For a while now, I’ve held back on making a comment about an article in Tablet Magazine. The more time I spend thinking about the article, the more I feel that it’s necessary to write something about it. It first appeared around Yom Kippur in the wake of the disputes over refugees from Syria. In the wake of the attacks on Paris, I was drawn back to this draft post.
Here’s the article I’m responding to, by Liel Leibovitz. It’ll open in a new tab or browser window. Go ahead and read Leibovitz’s article. I’ll be here, waiting. (You do have to read it to understand what follows.)
It’s kind of amazing how quickly it feels like we get to the end of each year’s Torah reading cycle. (Cue old-man voice yelling at kids to get off my lawn.) This week’s parasha is the double portion Nitzavim-Vayelech. We’re nearing the end of Deuteronomy, and we are only a few weeks away from starting all over again at Genesis 1:1.
Deuteronomy is a mixed bag in terms of general reading interest. Sometimes it’s a slog, reciting in no particularly obvious order various legal provisions. But Nitzavim, in particular, has some of the most used (abused?) verses: Deuteronomy 30:9-20, part of the book’s beginning-of-the-end oration. Continue reading →
True confession: I love The Blues Brothers. The first movie, not the second one. Does anyone actually like that one?
In the original movie, there’s a scene where Jake and Elwood go to recruit Matt “Guitar” Murphy for the band and his wife musically and …gently?…discourages him. (Aretha Franklin is, as always, fabulous.)
So, why bring this all up?
The song is called, “Think.” And the movie takes place in Chicago.
And I was just in Chicago. At a talk that has everything to do with thinking: I attended the “CRASH” lecture that Rabbi Benay Lappe of Svara delivers just before the beginning of each new go-round of the Svara Beit Midrash.
Svara, by the way, means (in part) thinking. (See what I did there? Chiastic parallelism–one of the patterns of construction in Biblical Hebrew poetry.)
(Warning–this is not a post written for the linguistically or intellectually faint-of-heart. If you’re a casual reader, you’ve been warned.)
In response to my post a couple of days ago about the implications of biblical criticism for Jewish thought–which was itself a response to Jay Michaelson at the Forward–the Society for Humanistic Judaism in its Facebook feed asked when a hypothesis becomes a theory. I’ve been mulling that over a bit, and came belatedly upon TheTorah.com‘s meme about what biblical criticism is:
It’s been a little while since I’ve posted a book review; it will likely still be a while longer, not because I’m not reading books, but because I’m not reading things in which I have enough expertise to provide a useful review. But I do retain an interest in studying rabbinic texts, and I’ve always been intrigued with how we can teach people to work with them. So I do have a review for you in that vein.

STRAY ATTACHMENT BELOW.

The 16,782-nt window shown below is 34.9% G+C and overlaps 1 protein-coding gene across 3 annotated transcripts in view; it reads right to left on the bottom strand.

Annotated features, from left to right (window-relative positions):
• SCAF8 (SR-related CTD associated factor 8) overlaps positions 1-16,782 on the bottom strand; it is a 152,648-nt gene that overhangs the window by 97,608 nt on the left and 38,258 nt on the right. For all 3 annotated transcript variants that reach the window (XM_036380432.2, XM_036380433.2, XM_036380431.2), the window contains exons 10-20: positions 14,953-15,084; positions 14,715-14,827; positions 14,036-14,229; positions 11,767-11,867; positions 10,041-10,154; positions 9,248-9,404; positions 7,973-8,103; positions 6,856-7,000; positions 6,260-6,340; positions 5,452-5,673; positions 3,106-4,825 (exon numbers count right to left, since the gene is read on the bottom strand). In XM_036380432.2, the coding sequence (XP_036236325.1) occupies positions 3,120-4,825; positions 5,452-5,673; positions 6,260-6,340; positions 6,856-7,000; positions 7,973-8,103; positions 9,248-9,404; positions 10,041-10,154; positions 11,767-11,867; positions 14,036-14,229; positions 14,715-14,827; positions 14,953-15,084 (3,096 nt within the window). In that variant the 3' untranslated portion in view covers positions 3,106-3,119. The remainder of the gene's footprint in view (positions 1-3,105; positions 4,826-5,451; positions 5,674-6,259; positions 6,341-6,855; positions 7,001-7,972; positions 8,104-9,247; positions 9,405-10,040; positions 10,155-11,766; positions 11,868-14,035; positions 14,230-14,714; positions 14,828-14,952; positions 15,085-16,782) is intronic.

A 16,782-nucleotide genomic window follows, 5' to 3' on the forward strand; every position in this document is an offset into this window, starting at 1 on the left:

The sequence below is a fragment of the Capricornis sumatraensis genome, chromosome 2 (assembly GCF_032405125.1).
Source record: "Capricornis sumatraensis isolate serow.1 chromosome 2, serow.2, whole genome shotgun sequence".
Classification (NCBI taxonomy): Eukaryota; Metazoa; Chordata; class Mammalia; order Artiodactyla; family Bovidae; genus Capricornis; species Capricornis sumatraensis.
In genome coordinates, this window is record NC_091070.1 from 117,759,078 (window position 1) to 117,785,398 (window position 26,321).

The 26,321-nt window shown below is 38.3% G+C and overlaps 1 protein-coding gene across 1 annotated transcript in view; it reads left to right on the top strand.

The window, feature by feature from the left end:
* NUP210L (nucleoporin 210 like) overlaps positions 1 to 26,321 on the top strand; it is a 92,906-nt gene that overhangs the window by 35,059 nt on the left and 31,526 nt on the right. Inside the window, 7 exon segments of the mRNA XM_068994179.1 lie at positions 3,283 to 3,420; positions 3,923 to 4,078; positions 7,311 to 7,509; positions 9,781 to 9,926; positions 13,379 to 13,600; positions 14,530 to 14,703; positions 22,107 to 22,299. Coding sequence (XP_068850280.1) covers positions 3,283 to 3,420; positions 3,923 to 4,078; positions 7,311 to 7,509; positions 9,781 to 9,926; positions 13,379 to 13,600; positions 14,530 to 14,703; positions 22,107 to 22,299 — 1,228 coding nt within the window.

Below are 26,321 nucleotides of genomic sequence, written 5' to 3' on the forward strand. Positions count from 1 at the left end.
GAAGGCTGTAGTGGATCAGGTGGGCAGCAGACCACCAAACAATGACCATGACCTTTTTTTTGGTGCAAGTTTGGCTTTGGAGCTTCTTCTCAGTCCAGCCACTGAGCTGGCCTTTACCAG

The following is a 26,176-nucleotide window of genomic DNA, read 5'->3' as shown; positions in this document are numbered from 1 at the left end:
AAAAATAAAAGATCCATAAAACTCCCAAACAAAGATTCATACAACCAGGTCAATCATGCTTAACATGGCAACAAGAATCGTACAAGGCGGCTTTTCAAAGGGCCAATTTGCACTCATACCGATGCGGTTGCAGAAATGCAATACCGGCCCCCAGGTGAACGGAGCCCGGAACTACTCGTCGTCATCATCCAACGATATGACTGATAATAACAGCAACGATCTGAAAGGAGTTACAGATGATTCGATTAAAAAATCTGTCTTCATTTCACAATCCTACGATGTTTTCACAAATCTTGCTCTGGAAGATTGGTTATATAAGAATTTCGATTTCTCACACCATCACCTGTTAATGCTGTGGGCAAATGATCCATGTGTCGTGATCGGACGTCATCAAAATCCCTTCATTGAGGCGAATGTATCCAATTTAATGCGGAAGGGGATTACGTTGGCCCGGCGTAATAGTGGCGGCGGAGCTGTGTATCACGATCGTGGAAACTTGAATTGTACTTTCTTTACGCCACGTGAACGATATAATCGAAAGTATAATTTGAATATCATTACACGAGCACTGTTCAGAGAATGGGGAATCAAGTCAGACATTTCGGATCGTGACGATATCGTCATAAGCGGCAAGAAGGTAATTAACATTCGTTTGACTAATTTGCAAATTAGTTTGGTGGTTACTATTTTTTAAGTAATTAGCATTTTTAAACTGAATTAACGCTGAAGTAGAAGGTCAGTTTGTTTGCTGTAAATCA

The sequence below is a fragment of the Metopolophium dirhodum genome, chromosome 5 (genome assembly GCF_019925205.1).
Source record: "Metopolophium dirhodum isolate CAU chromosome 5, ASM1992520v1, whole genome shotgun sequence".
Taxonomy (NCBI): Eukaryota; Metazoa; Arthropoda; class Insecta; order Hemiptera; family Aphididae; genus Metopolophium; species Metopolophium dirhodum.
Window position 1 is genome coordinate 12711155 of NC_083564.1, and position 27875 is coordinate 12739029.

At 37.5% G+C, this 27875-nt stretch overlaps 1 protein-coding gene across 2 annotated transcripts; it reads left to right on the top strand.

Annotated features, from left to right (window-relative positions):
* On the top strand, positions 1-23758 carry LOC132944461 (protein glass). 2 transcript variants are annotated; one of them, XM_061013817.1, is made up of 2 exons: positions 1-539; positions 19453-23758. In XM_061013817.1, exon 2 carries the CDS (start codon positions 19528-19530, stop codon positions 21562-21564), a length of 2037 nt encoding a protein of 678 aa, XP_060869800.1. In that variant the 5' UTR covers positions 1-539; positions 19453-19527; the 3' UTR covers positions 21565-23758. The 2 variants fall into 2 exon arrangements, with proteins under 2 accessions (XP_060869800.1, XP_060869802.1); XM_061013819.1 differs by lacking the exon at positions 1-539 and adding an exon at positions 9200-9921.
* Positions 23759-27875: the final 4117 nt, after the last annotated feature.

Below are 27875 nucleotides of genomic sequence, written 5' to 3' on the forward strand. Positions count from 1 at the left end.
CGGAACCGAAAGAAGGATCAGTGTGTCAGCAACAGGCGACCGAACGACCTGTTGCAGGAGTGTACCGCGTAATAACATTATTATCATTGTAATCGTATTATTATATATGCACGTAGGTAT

R. Ayson Englander, presently a sofer stam in Baltimore, developed a program called Fundamentals of Talmud while working as an educator in various schools around the country. I’m always interested in how independent Talmud study skills can be taught to those without ready access to chevruta (partnership-based learning) and/or in-depth, in-person learning opportunities, so I decided to give his program a look after seeing it mentioned in a conversation thread on the “Mi Yodea” area of StackExchange. (For those unfamiliar, StackExchange was developed in part by Joel Spolsky of Fog Creek Software, and is a kind of peer-rated discussion exchange, divided into particular topics–many of them not at all STEM oriented. Mi Yodea is aimed at Torah-observant Jews.)
DovBear has a discussion on his blog today about the implications of a “rational and historical” approach to Judaism. He quotes a question posed about the practice of tikkun leyl Shavuot–staying up all night on erev Shavuot to study–and whether, if someone will be exhausted and “lose Torah” as a result, it is better to “quit while you’re ahead” or stay up all night. The response to the question says, essentially, tikkun leyl Shavuot is only about 500 years old and its origin story with Rabbi Joseph Karo (author of the Shuchan Arukh) is sort of dubious, and none of the rishonim or Talmudic-era rabbis did it. So if you’ll “lose Torah” by staying up all night for the tikkun, the quote says, it’s better that you sleep your ordinary schedule than try to stay up.
DovBear doesn’t particularly agree with this (I’m soft-pedaling his response a bit). Continue reading →
So this morning I had a moment of stark realization. My son has never attended a real Passover seder.
We’ve given ourselves some passes on this; a seder is long and difficult for adults to sit through, let alone children, and a kid with autism and non-stop chattiness…well, a seder just didn’t seem like a great fit.
Then I realized that Humanistic Judaism is perfect for constructing a meaningful Passover experience for a special needs child, because we don’t consider ourselves bound to the rules.